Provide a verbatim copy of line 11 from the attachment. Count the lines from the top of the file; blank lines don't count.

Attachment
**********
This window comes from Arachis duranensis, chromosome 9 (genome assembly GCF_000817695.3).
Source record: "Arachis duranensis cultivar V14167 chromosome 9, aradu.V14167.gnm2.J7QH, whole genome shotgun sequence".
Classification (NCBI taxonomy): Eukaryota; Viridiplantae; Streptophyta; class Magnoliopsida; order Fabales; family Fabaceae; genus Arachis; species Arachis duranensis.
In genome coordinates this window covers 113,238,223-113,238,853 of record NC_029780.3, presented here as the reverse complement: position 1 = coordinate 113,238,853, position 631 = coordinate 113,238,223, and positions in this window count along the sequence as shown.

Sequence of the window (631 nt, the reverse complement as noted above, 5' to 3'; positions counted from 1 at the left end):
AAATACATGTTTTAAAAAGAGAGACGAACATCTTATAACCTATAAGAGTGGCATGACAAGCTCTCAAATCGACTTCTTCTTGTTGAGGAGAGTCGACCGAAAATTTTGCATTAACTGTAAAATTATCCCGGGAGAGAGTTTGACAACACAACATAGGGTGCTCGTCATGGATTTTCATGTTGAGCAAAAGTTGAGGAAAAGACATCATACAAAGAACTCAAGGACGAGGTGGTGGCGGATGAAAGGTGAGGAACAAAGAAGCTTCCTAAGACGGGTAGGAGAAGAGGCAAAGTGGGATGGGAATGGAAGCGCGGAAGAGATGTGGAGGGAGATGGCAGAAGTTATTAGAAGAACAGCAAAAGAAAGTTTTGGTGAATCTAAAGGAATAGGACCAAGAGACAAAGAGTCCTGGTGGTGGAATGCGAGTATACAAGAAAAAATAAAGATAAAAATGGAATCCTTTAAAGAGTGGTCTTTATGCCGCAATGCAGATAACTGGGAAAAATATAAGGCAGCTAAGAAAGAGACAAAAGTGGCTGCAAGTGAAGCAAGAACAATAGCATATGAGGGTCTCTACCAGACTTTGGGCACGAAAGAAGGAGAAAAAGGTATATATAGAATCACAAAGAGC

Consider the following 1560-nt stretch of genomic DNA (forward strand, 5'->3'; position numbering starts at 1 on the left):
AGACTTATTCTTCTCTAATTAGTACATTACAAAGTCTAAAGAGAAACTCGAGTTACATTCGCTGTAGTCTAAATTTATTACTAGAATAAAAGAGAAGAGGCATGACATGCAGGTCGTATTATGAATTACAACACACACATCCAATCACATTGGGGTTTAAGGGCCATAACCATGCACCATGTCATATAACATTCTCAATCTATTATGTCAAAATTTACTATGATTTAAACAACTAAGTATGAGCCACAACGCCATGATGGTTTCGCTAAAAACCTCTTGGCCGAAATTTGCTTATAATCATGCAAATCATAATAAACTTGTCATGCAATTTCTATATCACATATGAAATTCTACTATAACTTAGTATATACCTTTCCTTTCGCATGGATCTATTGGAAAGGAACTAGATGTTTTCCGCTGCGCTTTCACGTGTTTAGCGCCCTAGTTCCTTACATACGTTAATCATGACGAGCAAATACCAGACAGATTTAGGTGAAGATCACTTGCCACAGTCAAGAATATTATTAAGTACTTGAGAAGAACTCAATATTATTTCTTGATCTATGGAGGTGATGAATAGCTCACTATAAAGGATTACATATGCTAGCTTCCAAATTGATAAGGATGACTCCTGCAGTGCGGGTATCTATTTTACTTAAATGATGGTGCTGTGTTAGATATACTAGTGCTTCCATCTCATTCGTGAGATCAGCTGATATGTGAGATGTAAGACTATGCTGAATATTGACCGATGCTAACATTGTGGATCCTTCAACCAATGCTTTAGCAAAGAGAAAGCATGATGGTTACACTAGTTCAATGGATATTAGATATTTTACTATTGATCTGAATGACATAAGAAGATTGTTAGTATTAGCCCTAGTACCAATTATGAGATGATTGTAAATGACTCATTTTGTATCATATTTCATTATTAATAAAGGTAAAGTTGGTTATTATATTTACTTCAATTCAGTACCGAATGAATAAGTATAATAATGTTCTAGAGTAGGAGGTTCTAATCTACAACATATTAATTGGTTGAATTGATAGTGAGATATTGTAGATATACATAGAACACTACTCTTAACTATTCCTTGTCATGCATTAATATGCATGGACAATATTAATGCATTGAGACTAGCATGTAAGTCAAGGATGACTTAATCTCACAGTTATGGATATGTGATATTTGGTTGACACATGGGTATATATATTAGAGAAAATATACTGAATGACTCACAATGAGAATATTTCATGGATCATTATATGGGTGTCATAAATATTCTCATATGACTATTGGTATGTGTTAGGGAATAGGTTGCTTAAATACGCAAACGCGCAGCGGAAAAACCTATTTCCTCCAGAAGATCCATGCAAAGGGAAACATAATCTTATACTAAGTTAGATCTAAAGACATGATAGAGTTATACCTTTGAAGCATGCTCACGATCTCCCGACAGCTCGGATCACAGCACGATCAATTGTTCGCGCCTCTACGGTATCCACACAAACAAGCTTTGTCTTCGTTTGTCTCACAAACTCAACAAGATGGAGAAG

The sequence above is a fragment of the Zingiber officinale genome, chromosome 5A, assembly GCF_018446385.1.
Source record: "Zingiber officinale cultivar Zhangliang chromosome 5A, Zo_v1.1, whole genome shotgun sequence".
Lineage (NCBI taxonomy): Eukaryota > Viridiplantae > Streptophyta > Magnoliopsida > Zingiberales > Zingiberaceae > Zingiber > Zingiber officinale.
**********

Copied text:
Lineage (NCBI taxonomy): Eukaryota > Viridiplantae > Streptophyta > Magnoliopsida > Zingiberales > Zingiberaceae > Zingiber > Zingiber officinale.